AUSTIN, Texas — Texas Republicans picked the state’s attorney general in the fight to succeed longtime Gov. Rick Perry, while a rising Democratic star coasted to her party’s nomination Tuesday night during the nation’s first statewide primary.
Warnings about Democrat Wendy Davis’ star-making run for Texas governor threatening two decades of Republican dominance dealt complacent conservatives a new reason to vote. So did a rare opportunity to select an entirely new stable of leaders after 14 years under Perry.
Attorney General Greg Abbott clinched the Republican nomination for governor and Davis locked up her party’s selection, thereby making official a showdown poised to become a record-shattering arms race of fundraising in a Texas gubernatorial election.
Abbott, who only three weeks ago unapologetically campaigned with shock rocker Ted Nugent, never mentioned Davis in becoming the GOP’s first new gubernatorial nominee other than Perry since George W. Bush in 1998.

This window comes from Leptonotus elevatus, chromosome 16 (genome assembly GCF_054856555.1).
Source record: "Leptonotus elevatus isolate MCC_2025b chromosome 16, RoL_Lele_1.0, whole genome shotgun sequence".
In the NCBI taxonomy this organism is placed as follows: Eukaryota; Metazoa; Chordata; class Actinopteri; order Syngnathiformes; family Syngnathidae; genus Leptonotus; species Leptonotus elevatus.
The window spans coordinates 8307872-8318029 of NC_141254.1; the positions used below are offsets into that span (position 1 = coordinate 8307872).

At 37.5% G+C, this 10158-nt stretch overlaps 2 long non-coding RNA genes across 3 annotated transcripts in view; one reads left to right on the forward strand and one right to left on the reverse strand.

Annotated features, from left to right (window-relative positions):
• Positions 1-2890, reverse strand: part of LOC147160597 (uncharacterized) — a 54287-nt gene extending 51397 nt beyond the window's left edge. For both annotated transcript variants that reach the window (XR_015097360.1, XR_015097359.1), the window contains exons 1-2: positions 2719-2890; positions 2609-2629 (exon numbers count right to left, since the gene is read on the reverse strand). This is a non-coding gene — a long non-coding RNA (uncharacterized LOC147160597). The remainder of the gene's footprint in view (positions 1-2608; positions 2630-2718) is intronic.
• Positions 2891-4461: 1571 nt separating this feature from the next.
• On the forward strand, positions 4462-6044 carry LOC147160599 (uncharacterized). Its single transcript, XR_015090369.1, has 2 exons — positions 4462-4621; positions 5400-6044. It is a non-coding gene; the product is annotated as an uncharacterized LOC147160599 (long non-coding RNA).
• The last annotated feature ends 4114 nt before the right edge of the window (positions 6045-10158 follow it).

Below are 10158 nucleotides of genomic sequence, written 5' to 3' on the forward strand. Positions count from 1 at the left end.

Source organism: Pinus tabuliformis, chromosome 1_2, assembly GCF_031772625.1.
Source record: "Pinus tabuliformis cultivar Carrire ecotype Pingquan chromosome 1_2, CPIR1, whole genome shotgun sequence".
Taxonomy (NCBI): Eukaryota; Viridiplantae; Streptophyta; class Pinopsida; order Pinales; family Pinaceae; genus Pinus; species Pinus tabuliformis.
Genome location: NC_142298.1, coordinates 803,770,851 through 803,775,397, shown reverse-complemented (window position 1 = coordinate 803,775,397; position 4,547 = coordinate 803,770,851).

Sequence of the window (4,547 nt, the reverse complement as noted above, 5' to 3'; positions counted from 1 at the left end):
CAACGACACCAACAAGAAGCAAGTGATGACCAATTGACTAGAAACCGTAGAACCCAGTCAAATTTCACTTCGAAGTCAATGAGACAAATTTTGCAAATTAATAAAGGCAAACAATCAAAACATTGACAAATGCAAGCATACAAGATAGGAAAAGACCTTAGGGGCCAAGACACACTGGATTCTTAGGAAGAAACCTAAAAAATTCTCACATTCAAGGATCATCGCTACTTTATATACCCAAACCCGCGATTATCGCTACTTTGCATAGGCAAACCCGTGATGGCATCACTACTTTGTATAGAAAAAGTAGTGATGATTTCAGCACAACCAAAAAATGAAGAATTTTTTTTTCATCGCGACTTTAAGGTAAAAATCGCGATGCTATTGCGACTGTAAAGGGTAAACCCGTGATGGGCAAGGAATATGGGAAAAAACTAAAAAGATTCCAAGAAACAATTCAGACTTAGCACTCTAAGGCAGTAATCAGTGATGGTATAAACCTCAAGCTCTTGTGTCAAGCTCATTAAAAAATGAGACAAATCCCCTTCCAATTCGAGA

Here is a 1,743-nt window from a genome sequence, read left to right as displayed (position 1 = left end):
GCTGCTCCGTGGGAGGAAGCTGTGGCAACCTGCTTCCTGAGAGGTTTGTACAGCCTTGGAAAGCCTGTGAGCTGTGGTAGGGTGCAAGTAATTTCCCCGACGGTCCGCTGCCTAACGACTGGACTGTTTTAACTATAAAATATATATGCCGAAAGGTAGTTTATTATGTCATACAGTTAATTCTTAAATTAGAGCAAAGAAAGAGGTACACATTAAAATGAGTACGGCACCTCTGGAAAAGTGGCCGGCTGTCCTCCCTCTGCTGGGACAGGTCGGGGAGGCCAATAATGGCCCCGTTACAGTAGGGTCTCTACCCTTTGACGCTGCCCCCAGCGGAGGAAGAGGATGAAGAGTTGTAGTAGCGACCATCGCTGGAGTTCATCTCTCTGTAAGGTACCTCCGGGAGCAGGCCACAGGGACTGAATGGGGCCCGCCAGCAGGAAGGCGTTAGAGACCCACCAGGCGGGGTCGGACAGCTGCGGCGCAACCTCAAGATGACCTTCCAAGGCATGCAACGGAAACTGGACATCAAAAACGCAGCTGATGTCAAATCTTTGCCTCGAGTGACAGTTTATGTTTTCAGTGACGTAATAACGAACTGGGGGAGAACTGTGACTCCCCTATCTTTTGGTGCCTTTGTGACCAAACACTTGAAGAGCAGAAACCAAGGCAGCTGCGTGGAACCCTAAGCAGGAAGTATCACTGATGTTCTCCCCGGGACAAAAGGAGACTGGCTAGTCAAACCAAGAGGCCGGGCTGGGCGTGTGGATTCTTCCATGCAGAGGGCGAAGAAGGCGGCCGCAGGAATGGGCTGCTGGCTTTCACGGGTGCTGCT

Democrats set on breaking the nation’s longest losing streak in races for statewide office, meanwhile, hoped a charismatic headliner in Davis would turn out long-dormant voters.
Davis, who catapulted to national political stardom last summer with a nearly 13-hour filibuster over abortion restrictions, is the first female gubernatorial nominee in Texas since Ann Richards in 1994.
She has said publicly that she supports marriage equality for gays and lesbians, and has called on Abbott to stop defending the Texas’ constitutional ban on same-sex marriage.
Her underdog campaign has raised $16 million so far behind a whopping 91,000 individual donors and big checks from abortion-rights groups.
The last time Texas had so many open statewide seats was 2002, when Perry won his first full term. While Democrats ran mostly unopposed in their primaries, GOP runoffs were set for later this month to settle races for attorney general and agriculture commissioner.
Illinois holds the nation’s next primary March 18, followed by a flood of state primaries in May and June.
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